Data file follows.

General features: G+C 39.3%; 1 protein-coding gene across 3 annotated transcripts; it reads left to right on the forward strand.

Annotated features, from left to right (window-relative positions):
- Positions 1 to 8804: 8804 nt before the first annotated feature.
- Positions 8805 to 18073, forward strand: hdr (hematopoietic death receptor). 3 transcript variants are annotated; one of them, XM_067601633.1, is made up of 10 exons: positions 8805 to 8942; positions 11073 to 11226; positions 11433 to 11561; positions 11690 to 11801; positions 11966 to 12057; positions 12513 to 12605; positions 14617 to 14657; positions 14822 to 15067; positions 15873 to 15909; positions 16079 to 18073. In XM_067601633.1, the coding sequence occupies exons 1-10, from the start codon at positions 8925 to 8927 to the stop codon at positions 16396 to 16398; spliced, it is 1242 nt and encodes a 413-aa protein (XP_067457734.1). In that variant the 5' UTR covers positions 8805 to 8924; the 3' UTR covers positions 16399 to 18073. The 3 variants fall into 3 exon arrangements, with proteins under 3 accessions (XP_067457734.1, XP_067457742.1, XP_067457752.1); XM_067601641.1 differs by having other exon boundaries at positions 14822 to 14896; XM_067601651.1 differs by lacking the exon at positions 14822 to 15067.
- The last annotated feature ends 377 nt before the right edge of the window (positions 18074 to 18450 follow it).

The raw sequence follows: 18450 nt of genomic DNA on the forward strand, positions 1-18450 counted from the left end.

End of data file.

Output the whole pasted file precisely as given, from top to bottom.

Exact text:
General features: G+C 39.3%; 1 protein-coding gene across 3 annotated transcripts; it reads left to right on the forward strand.

Annotated features, from left to right (window-relative positions):
- Positions 1 to 8804: 8804 nt before the first annotated feature.
- Positions 8805 to 18073, forward strand: hdr (hematopoietic death receptor). 3 transcript variants are annotated; one of them, XM_067601633.1, is made up of 10 exons: positions 8805 to 8942; positions 11073 to 11226; positions 11433 to 11561; positions 11690 to 11801; positions 11966 to 12057; positions 12513 to 12605; positions 14617 to 14657; positions 14822 to 15067; positions 15873 to 15909; positions 16079 to 18073. In XM_067601633.1, the coding sequence occupies exons 1-10, from the start codon at positions 8925 to 8927 to the stop codon at positions 16396 to 16398; spliced, it is 1242 nt and encodes a 413-aa protein (XP_067457734.1). In that variant the 5' UTR covers positions 8805 to 8924; the 3' UTR covers positions 16399 to 18073. The 3 variants fall into 3 exon arrangements, with proteins under 3 accessions (XP_067457734.1, XP_067457742.1, XP_067457752.1); XM_067601641.1 differs by having other exon boundaries at positions 14822 to 14896; XM_067601651.1 differs by lacking the exon at positions 14822 to 15067.
- The last annotated feature ends 377 nt before the right edge of the window (positions 18074 to 18450 follow it).

The raw sequence follows: 18450 nt of genomic DNA on the forward strand, positions 1-18450 counted from the left end.